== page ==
Just two weeks after President Trump pulled the US from the Iran nuclear agreement, his Secretary of State, Mike Pompeo, issued 12 demands to Iran that could never be satisfied. Pompeo knew his demands would be impossible to meet. They were designed that way. Just like Austria-Hungary’s ultimatum to Serbia in July, 1914, that led to the beginning of World War I. And just like the impossible demands made of Milosevic in 1999 and of Saddam Hussein in 1991 and 2003, and so many other times when Washington wanted war. These impossible demands are tools of war rather than steps toward peace.
Secretary Pompeo raged at Iran. The mainstream news media raged at Iran. Trump raged at Iran. But then a strange thing happened: nothing. The Iranians announced that they remained committed to diplomacy and would continue to uphold their end of the nuclear agreement if the Europeans and other partners were willing to do the same. Iranian and European officials then sought out contacts in defiance of Washington in hopes of preserving mutually-beneficial emerging commercial relations.
Washington responded to the European snub by threatening secondary sanctions on European companies that continued doing business with an Iran that had repeatedly been found in compliance with its end of the bargain. Any independent European relationship with Iran would be punished, Washington threatened. But then, again, very little happened.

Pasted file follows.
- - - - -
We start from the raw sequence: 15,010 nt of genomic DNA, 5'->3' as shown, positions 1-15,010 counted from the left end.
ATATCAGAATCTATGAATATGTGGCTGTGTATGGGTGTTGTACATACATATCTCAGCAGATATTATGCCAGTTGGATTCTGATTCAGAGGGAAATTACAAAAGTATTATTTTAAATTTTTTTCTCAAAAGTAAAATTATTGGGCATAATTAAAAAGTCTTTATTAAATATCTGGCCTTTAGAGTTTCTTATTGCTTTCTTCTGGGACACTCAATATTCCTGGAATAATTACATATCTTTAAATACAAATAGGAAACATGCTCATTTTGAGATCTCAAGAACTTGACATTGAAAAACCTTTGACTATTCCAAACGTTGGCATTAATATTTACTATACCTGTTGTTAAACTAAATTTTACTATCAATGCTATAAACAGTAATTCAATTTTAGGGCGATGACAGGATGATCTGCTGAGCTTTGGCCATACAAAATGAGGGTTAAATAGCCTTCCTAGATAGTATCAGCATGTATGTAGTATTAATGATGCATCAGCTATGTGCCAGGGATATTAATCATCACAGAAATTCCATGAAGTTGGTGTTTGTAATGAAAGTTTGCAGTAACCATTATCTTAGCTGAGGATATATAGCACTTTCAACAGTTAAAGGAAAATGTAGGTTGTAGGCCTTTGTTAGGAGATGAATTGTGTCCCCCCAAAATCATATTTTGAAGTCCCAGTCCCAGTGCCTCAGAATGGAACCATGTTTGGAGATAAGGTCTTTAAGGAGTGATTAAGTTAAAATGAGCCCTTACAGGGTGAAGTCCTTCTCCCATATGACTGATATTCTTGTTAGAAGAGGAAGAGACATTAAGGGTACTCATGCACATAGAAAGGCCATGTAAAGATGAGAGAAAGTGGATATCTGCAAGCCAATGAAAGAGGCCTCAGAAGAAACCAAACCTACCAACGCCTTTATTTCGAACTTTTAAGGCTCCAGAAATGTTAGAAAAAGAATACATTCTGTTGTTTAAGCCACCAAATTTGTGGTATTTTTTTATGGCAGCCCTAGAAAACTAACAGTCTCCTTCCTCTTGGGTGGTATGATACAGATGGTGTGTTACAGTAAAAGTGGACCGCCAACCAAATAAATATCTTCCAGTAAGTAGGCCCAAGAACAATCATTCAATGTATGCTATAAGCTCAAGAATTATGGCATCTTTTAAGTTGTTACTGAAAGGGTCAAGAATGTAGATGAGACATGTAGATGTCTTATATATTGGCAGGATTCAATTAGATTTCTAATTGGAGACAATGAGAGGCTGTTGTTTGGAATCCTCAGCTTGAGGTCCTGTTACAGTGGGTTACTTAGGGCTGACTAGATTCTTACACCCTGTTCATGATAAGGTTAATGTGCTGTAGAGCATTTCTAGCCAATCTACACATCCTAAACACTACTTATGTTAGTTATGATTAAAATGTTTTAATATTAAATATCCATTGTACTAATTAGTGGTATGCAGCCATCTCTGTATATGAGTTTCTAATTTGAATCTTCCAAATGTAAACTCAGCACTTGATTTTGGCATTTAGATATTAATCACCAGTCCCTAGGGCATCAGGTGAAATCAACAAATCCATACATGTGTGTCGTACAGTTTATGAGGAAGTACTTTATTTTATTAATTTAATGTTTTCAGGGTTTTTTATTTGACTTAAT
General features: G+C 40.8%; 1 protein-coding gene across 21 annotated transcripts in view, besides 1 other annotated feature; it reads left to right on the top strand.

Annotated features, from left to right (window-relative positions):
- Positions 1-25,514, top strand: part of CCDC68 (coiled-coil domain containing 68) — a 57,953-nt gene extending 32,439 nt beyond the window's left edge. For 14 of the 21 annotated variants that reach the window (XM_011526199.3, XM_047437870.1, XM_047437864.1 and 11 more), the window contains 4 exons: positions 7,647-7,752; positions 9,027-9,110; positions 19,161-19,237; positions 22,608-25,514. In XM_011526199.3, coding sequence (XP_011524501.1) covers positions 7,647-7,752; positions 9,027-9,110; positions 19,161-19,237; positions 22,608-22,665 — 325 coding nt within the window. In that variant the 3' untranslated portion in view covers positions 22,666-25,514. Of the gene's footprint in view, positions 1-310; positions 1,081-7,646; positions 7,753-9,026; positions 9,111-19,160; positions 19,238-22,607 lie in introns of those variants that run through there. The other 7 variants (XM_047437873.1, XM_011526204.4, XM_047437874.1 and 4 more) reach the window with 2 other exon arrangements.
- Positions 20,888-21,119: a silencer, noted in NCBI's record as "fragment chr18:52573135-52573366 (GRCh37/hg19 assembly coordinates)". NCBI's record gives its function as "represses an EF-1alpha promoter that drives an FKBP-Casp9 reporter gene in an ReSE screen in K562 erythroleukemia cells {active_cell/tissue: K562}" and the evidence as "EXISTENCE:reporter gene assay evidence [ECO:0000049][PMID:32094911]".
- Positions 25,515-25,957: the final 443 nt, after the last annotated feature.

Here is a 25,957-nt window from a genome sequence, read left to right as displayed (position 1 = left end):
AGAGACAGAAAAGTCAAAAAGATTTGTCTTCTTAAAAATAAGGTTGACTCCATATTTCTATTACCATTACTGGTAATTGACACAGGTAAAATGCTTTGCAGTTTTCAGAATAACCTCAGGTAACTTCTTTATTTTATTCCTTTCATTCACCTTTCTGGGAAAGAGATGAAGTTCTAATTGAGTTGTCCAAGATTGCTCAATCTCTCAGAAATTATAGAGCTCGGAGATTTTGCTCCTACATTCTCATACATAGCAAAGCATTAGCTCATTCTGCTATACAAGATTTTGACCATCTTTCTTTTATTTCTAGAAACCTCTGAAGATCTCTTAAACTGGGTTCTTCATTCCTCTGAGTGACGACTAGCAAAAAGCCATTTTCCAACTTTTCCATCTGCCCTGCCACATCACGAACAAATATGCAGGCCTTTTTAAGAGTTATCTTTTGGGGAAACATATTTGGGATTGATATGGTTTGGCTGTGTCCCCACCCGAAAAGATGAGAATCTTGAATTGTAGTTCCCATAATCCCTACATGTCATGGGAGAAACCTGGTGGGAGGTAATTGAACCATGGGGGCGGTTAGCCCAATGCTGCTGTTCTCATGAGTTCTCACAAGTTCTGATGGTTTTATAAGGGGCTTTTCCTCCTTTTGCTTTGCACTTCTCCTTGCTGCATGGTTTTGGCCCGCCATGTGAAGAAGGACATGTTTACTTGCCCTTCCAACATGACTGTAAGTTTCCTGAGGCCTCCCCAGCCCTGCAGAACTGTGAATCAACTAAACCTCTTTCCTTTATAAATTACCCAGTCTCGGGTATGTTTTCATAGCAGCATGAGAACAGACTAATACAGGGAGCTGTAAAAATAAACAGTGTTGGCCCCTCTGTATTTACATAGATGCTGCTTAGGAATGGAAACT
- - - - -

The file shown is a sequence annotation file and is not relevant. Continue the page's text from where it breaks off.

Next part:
Rather than jump on Washington’s bandwagon, German Chancellor Angela Merkel made two trips to Russia in May seeking closer ties and a way forward on Iran.
Russia and China were named as our prime enemies in the latest National Security Strategy for the United States, but both countries stand to benefit from the unilateral US withdrawal from the Iran deal. When the French oil company Total got spooked by Washington threats and pulled out of Iran, a Chinese firm eagerly took its place.
It seems the world has grown tired of neocon threats from Washington. Ironically the “communist” Chinese seem to understand better than the US that in capitalism you do not threaten your customers. While the US is threatening and sanctioning and forbidding economic relations, its adversaries overseas are busy reaping the benefits of America’s real isolationism.
If President Trump’s canceled meeting with North Korea’s Kim Jong-Un remains canceled, North and South Korea have shown that they will continue with their peacemaking efforts. As if Washington was no longer relevant.
I’ve often spoken of the unintended consequences of our aggressive foreign policy. For example, President Bush’s invasion of Iraq only helped Iran – our “enemy” – become more dominant in the Middle East. But it seems new consequences are emerging, and for the neocons they must be very unintended: for all of its bellicosity, threats, demands, sanctions, and even bombs, the rest of the world is increasingly simply ignoring the demands of Washington and getting on with its own business.
While I am slightly surprised at this development, as a libertarian and a non-interventionist I welcome the growing irrelevance of Washington’s interventionists. We have a far better philosophy and we must work hard to promote it so that it can finally be tried after neocon failure becomes obvious to everyone. This is our big opportunity!